I have to admit that I’m a bit at a loss as to what to think of David M. Jacobs, Ph.D.’s academic foray into the field of alien abduction, but that’s not necessarily any fault of Mr. Jacobs. If any point is made astounding clear in THE THREAT (subtitled THE SECRET AGENDA: WHAT THE ALIENS REALLY WANT … AND HOW THEY PLAN TO GET IT) is that Jacobs is definitely a pioneer; he’s one of the first professionals of his kind to take a long, serious look into the phenomenon of alien abduction specifically – with UFO sightings reduced to more tangential evidence. His massive collection of data and the subsequent review and conclusions is impressive, if not representative of exhaustive work. Where I struggle to form my own opinion of the facts presented here is that, certainly in the later accounts of abductions, elements and narratives grow a bit harder to accept let alone believe.
I’ve read more than my fair share of UFO and abduction books, but there are quite a few theories and analyses in THE THREAT that I’ve read about for the first time. The obvious sexual nature of some abductions – the taking of sperm or ova, the implantation of hybrid fetuses, etc. – have long been documented in both mainstream and fringe literature delving into the greater expanse of the phenomenon, but a gang of adult hybrids acting more like a motorcycle gang in a bad direct-to-cable movie? Menacing human-looking hybrids gang-raping abductees apparently for the sole purpose of instilling fear into our populace makes little sense especially given the reality that most abductees don’t go public with their more frightening experiences, so how exactly are these hybrids truly “getting their message out”? This isn’t to say that I don’t believe the victims; rather, it’s only to underscore that, in all of my reading on this controversial subject, I’ve never come across a single account of gang-raping aliens, so, as I said at the outset of the review, I don’t know what to make of it.
Still, that’s a small portion of the book’s entirety (the last third, or so), and the inclusion in no way, shape or form is meant to discount the breadth of the research that comes before. The strength of the research, along with Jacobs examination of national polling data that indicates how widespread the abduction phenomenon may actually be, is astounding. Also, Jacobs prepares some of the strongest arguments for the use of hypnosis – despite some lesser methods used by his colleagues – as an active tool for recovering memories both repressed or ‘screened’ by possible alien intervention. As I stated before, it’s impressively clear that this academic and scientist has done his homework; he never entered into this controversial field lightly, and it’s very easy to accept the bulk of his work and their conclusions as being founded on the best possible application of scientific reasoning.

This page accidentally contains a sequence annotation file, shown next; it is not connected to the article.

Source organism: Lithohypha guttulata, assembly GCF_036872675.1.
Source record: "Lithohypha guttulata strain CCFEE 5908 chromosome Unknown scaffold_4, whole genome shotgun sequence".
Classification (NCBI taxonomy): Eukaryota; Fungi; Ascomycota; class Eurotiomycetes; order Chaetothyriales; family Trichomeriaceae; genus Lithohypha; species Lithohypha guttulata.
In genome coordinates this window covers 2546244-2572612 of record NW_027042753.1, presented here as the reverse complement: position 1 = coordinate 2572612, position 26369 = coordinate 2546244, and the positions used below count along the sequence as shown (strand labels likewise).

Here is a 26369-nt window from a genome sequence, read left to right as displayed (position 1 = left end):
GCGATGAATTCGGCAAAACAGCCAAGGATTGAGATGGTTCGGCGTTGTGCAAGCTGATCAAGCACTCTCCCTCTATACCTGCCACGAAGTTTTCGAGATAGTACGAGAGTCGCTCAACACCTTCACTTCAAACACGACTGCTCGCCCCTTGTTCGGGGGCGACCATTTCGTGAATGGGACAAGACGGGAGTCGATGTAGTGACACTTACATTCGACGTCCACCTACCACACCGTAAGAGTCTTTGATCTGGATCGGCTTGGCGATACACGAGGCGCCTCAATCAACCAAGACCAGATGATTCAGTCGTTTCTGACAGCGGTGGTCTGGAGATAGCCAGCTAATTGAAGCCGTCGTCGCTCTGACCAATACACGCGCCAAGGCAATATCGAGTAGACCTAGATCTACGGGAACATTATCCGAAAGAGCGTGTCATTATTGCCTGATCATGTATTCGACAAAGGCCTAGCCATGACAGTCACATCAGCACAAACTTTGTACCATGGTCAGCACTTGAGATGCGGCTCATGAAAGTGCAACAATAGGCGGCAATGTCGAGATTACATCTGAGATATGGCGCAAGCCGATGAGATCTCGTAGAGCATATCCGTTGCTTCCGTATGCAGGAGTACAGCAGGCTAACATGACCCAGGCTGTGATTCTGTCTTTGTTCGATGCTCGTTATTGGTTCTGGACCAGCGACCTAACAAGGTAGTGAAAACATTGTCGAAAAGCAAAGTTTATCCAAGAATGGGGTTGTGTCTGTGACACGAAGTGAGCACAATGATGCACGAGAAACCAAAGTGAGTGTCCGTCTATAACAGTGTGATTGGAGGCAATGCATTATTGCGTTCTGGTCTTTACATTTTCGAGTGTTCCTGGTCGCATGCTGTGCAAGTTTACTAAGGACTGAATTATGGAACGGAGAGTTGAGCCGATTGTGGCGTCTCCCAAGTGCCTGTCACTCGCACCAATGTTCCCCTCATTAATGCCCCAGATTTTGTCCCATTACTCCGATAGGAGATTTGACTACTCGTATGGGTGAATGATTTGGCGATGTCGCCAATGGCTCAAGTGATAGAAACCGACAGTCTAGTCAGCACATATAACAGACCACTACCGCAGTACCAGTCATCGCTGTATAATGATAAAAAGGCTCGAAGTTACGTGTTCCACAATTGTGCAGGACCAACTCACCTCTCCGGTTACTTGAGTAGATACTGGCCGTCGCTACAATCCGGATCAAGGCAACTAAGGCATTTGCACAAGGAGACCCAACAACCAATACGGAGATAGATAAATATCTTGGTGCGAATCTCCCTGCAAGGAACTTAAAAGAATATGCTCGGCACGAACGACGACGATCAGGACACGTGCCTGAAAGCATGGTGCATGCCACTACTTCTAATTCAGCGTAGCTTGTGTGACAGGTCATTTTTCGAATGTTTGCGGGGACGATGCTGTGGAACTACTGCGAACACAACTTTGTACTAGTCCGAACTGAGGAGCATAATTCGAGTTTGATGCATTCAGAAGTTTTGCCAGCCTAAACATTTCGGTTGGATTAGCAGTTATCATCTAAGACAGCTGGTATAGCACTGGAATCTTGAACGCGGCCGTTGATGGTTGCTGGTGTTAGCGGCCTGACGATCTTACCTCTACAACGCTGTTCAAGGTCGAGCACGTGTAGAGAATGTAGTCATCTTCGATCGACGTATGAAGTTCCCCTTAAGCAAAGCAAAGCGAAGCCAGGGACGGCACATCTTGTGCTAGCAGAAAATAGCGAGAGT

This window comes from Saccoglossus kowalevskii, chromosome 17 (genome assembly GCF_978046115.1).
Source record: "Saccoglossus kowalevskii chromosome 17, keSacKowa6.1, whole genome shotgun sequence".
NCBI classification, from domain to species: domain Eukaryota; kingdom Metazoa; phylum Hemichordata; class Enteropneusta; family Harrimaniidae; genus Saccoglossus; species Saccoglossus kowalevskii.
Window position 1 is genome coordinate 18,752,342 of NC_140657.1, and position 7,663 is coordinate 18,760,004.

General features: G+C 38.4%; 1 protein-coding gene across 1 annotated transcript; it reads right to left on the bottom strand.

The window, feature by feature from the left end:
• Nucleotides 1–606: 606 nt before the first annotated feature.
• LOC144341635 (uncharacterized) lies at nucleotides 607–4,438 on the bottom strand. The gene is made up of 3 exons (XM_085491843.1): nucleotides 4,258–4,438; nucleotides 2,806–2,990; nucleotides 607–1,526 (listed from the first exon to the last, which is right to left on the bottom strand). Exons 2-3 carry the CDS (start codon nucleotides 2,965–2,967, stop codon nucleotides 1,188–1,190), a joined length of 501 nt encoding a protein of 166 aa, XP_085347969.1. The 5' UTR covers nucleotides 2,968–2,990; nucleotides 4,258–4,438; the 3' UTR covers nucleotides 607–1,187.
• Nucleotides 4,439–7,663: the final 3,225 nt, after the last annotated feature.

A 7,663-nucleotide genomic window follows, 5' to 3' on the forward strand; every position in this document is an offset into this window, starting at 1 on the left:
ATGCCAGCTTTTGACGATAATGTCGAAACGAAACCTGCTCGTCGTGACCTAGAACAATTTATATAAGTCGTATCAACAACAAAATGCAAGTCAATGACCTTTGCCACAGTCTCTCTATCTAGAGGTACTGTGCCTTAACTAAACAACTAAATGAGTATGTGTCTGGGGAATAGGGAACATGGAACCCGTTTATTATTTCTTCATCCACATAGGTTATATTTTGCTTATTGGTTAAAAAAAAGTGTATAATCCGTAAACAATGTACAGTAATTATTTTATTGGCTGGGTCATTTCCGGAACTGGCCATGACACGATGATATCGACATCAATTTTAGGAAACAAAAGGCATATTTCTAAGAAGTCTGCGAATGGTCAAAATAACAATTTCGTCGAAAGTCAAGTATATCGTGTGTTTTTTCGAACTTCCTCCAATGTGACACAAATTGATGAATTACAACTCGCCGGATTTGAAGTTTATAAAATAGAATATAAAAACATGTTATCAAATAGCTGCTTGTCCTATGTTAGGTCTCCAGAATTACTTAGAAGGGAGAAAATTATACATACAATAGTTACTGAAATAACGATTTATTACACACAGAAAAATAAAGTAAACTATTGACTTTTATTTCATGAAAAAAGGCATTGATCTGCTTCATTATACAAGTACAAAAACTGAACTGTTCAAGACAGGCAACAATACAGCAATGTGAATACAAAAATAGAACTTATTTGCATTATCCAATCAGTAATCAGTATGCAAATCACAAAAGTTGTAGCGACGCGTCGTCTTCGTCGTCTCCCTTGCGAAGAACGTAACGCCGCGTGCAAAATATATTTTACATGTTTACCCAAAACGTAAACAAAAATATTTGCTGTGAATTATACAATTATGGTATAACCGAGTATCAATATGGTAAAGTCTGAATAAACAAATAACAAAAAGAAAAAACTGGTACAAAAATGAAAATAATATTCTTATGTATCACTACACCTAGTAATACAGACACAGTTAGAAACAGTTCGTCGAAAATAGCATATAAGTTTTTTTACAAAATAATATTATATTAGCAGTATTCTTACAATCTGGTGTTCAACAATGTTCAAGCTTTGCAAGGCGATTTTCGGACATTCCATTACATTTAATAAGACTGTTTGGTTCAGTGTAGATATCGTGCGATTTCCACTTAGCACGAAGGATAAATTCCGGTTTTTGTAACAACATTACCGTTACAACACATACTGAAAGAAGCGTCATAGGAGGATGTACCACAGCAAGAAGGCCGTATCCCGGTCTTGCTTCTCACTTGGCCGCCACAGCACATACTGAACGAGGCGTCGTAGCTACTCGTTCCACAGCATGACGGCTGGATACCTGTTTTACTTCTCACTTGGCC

But what is it that the aliens really want, as is hinted at by the book’s teasing subtitle?
I won’t be the one to give all of the secrets away, as I think there are many elements within Jacobs’ great conclusions that don’t need to be spoiled by any review. After all, what would be the reason for anyone to read the book if all of the questions could be answered in the review? In fairness to potential readers, however, I will divulge that there are many aspects of which Jacobs asserts – ideas such as colonization – that have been covered in convincing detail both within these pages as well as other books on the topic and related phenomenon. The significant difference between one writer’s interpretation of colonization and Jacobs’ idea lies in that second half of the subtitle – “How They Plan To Get It.”
Therein lies THE (greatest) THREAT in all of Jacobs book, and I believe its honestly worth reading on those merits alone. Hollywood has treated society to both oppressive and benign alien invasions, and, as is often the case, the reality may very well be something gravitating between those two poles. Jacobs point remains that, if aliens are indeed coming, then their methods of contact with human beings warrant examination; on that front, THE THREAT makes its most convincing arguments.